September 7, 2022
A math teacher learns a lot as a Tzu Chi interpreter
By Joy Rojas
Of the many tasks undertaken by volunteers at the 2022 Commissioners and Faith Corps Diligence Training Camp held from September 2 to 4 at the Buddhist Tzu Chi Campus in Sta. Mesa, Manila, perhaps none was quite as demanding as that of interpreter.
Simply translating in-person and online lectures from Mandarin to English and Tagalog wasn’t enough. Tzu Chi interpreters needed to impart the essence of the message conveyed by speakers as accurately as possible and in real time. The multi-tasking job is an intimidating one as well, particularly when you’re interpreting for one of the Buddhist nuns—or for Dharma Master Cheng Yen. The Tzu Chi founder addressed camp participants in the Philippines and 40 other countries in a livestream coverage from the Jing Si Abode in Hualien, Taiwan.
For the longest time, volunteer Ligaya Ng was afraid to accept interpreter assignments for Tzu Chi events. It was a reminder from Master Cheng Yen that led to a change of heart. “Master always wants us to shoulder responsibilities,” she says. “Especially when the pandemic happened, shouldering responsibilities became even more urgent. We are running out of time so everybody needs to work harder. That’s why I decided to give it a try. My intention in accepting this challenge is to keep learning, and I’m learning a lot.”
As the oldest member of the group, Ligaya was a comforting source of wisdom and advice to her younger teammates. “I can see the heart and passion in them to be involved in Tzu Chi’s mission. I find that very touching,” she says. “Right now, they’re conflicted about earning a living and spending time as volunteers. I tell them, ‘Master taught us to take care of the family first, and then to extend yourself.’ They ask me for details on how to do it. We share a lot of ideas with each other.”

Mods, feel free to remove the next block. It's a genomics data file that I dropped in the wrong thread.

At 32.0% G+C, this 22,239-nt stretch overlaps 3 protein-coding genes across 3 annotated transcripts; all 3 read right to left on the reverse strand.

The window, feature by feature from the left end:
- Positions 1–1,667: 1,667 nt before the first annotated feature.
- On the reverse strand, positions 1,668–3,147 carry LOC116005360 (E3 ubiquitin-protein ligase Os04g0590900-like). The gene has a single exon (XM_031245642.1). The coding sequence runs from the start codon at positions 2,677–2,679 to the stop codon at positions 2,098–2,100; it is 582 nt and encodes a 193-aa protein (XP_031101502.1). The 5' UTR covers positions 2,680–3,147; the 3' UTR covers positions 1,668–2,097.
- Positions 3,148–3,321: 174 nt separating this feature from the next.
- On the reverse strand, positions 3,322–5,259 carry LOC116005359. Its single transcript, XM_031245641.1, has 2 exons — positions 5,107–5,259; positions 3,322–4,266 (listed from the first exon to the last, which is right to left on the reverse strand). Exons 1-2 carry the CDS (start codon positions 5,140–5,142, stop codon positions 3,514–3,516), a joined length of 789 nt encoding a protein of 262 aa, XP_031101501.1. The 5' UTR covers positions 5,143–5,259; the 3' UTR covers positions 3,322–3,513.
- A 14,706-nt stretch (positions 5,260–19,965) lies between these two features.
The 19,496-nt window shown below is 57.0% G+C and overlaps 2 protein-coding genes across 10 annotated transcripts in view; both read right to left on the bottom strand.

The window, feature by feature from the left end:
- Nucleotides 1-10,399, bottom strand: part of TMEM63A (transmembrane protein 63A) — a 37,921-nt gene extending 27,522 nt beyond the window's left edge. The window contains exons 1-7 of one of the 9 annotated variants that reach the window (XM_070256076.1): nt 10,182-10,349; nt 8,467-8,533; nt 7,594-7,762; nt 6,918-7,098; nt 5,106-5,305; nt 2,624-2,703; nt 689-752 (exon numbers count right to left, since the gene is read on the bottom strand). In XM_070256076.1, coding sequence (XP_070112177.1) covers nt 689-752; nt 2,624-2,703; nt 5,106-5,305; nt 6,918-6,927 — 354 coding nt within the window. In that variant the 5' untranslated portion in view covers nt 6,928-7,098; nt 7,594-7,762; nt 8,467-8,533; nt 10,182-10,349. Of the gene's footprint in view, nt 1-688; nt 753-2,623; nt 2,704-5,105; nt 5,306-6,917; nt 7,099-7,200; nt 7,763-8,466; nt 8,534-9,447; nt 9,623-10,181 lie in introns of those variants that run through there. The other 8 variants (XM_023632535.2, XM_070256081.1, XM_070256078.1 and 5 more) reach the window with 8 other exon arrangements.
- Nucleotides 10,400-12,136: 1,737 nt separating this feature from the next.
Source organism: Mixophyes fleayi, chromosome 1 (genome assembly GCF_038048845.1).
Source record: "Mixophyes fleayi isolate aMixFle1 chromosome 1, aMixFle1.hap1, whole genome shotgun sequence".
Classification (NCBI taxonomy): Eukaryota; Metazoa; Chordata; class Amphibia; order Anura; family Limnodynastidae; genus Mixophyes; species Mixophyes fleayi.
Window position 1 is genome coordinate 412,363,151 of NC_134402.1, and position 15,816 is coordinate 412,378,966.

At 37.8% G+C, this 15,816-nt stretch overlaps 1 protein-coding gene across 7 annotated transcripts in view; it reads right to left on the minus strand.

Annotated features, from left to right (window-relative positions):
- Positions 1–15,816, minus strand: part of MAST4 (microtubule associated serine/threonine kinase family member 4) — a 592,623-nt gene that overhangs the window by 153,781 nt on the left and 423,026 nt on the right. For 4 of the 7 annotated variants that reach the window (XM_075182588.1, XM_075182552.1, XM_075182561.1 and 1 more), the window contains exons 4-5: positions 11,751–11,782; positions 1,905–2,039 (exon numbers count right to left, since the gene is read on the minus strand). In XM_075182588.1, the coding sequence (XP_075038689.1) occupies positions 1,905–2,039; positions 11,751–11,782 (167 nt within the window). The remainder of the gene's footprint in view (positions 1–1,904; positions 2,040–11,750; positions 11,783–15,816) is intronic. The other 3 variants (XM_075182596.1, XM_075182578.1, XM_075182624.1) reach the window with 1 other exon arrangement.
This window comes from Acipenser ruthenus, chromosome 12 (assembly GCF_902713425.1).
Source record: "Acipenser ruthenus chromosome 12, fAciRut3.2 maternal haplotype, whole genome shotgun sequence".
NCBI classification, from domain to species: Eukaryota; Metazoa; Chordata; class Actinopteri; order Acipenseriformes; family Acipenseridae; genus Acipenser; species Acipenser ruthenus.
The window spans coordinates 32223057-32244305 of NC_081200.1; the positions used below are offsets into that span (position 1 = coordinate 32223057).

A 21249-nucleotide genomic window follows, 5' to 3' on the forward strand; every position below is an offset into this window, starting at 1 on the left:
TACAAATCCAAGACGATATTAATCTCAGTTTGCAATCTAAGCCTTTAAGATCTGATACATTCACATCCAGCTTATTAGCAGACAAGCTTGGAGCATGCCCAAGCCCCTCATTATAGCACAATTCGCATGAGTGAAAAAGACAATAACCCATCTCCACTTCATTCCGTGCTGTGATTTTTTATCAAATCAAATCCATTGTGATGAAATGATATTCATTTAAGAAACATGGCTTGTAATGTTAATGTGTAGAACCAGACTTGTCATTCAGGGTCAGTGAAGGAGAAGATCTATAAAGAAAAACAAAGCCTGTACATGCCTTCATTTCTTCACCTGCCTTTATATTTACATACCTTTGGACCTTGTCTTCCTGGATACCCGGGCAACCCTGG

The first-time interpreter also didn’t fail to impress her more experienced colleagues. “You can’t tell it was her first time,” says Betty Dizon. “I have difficulty focusing so she sat next to me to cheer me on and helped me whenever I missed a word.”
“There’s an art to interpreting,” adds Betty’s sister, Miaolin Li. “You can be serious like the interpreters in the United Nations, but for the camp, which had many sessions, we tried not to be monotonous. Auntie Ligaya got the essence of a speaker’s message. She also spoke slowly, and I learned from her to be calm when interpreting.”
Surprised as well at her ability to express a speaker’s thoughts from Mandarin to English and Tagalog, Ligaya can only attribute it to years of immersion in Tzu Chi’s principles and culture. “When you are immersed in Tzu Chi’s four missions (charity, medical care, education, humanities) and eight footprints (charity, medicine, education, culture, international relief, bone marrow donation, environmental protection, community volunteers), you gain experience. So when you interpret what a speaker says, your heart is in it and you become very sincere. You interpret with context and depth.”
Growing up, Ligaya spoke Fukien at home and studied Mandarin as a child in school. A teacher by profession, she taught math for eight years then switched to nursery and Kumon, which she taught for 22 years before retiring in December 2021. The Tzu Chi volunteer also applied her knowledge and expertise as a teacher in Jing Si Time for Kids, an initiative that exposed the children of Tzu Chi beneficiaries to Master Cheng Yen’s aphorisms. “A few of them were with us from the time they were children to the time they finished college,” she says. The program, which ran for nine years, was halted due to the pandemic.
For all the knowledge that she has imparted through the years, this teacher still considers herself a student in many ways. “We are all the same,” says Ligaya, who modestly eschews the title of educator. “We are all learning together.”